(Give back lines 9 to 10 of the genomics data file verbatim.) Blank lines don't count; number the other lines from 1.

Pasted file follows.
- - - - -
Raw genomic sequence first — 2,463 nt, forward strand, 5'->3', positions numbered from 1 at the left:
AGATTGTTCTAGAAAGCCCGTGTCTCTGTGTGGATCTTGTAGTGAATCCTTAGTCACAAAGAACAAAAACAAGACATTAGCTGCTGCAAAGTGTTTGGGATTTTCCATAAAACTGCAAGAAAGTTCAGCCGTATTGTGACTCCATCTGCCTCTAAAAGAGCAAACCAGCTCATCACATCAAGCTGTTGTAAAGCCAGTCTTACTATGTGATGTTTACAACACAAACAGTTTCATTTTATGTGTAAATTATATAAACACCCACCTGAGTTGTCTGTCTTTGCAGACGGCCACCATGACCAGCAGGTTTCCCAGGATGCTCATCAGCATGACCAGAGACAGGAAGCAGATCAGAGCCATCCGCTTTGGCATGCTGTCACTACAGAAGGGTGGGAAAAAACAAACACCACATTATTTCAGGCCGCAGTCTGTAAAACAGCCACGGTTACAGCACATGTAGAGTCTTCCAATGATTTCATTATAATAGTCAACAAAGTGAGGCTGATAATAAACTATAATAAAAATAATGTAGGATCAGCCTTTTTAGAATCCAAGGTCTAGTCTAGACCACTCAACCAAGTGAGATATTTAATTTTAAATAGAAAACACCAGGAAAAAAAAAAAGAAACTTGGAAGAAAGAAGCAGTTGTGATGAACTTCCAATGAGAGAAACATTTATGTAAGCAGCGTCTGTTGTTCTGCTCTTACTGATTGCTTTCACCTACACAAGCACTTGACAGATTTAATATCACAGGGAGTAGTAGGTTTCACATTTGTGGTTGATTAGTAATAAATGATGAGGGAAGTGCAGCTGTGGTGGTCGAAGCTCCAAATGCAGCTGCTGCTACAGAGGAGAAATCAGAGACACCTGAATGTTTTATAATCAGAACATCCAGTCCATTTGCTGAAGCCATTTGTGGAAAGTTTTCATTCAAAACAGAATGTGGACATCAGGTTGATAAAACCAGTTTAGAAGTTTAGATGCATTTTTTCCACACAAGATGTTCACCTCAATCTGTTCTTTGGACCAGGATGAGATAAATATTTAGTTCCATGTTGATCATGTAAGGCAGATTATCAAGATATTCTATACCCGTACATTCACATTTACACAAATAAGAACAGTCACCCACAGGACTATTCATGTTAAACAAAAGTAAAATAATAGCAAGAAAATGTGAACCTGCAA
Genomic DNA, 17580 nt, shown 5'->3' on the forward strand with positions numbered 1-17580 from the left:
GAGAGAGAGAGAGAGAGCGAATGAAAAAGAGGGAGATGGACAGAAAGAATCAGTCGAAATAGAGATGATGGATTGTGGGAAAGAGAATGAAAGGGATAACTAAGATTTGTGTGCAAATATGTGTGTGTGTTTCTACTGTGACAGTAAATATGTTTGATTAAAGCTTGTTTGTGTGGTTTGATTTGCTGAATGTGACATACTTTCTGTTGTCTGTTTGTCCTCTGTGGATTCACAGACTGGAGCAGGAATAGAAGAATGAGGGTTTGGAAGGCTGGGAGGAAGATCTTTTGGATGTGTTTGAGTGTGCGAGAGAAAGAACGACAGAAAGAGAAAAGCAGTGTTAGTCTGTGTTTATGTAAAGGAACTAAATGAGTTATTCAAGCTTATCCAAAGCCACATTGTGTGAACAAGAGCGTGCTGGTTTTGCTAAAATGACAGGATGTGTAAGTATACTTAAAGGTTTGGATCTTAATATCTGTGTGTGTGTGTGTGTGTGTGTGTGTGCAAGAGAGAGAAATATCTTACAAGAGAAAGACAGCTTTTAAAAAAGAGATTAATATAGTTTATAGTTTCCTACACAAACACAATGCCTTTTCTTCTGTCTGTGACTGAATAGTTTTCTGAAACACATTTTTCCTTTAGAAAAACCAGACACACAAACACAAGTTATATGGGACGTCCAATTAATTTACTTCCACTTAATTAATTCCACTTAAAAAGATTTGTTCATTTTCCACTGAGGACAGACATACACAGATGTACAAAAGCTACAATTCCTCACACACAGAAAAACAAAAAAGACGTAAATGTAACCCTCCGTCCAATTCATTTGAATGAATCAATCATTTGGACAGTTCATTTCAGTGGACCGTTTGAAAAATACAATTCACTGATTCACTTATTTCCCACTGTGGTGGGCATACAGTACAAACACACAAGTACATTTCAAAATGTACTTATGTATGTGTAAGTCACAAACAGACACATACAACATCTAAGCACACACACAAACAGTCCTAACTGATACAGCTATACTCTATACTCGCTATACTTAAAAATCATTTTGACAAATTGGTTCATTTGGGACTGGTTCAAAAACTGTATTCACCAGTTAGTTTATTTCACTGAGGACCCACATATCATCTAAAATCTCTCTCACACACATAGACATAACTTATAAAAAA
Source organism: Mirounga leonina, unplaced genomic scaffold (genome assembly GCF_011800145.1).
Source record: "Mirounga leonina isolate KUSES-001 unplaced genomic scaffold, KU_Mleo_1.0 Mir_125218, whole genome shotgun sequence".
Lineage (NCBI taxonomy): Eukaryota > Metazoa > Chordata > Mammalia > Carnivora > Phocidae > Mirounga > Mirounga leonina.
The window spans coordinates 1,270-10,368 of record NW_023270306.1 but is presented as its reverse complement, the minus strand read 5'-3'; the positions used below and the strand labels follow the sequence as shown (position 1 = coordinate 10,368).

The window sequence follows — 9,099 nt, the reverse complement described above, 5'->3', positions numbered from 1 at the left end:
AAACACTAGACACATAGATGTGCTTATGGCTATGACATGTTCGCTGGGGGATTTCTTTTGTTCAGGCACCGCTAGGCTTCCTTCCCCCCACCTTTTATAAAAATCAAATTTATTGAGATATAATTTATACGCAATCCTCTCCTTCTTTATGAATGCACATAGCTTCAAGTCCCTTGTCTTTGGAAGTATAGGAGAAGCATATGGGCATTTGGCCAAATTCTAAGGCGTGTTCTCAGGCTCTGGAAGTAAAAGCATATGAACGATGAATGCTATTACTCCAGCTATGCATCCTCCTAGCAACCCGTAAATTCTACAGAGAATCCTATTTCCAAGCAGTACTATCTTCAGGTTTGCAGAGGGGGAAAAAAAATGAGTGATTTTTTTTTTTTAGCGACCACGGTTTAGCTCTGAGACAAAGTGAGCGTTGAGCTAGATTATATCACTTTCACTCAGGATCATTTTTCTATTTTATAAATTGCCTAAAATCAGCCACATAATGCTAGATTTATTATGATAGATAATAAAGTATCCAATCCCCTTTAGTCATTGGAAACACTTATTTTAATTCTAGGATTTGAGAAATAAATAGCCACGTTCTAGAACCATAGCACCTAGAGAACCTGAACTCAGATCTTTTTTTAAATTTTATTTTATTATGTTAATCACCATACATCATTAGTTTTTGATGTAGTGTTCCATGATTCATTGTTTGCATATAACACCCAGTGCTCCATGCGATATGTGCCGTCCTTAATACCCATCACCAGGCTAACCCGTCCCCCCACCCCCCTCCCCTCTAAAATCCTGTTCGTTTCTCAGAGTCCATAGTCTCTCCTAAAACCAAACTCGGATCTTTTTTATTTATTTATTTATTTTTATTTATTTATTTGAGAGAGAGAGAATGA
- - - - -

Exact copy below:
The window sequence follows — 9,099 nt, the reverse complement described above, 5'->3', positions numbered from 1 at the left end:
AAACACTAGACACATAGATGTGCTTATGGCTATGACATGTTCGCTGGGGGATTTCTTTTGTTCAGGCACCGCTAGGCTTCCTTCCCCCCACCTTTTATAAAAATCAAATTTATTGAGATATAATTTATACGCAATCCTCTCCTTCTTTATGAATGCACATAGCTTCAAGTCCCTTGTCTTTGGAAGTATAGGAGAAGCATATGGGCATTTGGCCAAATTCTAAGGCGTGTTCTCAGGCTCTGGAAGTAAAAGCATATGAACGATGAATGCTATTACTCCAGCTATGCATCCTCCTAGCAACCCGTAAATTCTACAGAGAATCCTATTTCCAAGCAGTACTATCTTCAGGTTTGCAGAGGGGGAAAAAAAATGAGTGATTTTTTTTTTTTAGCGACCACGGTTTAGCTCTGAGACAAAGTGAGCGTTGAGCTAGATTATATCACTTTCACTCAGGATCATTTTTCTATTTTATAAATTGCCTAAAATCAGCCACATAATGCTAGATTTATTATGATAGATAATAAAGTATCCAATCCCCTTTAGTCATTGGAAACACTTATTTTAATTCTAGGATTTGAGAAATAAATAGCCACGTTCTAGAACCATAGCACCTAGAGAACCTGAACTCAGATCTTTTTTTAAATTTTATTTTATTATGTTAATCACCATACATCATTAGTTTTTGATGTAGTGTTCCATGATTCATTGTTTGCATATAACACCCAGTGCTCCATGCGATATGTGCCGTCCTTAATACCCATCACCAGGCTAACCCGTCCCCCCACCCCCCTCCCCTCTAAAATCCTGTTCGTTTCTCAGAGTCCATAGTCTCTCCTAAAACCAAACTCGGATCTTTTTTATTTATTTATTTATTTTTATTTATTTATTTGAGAGAGAGAGAATGA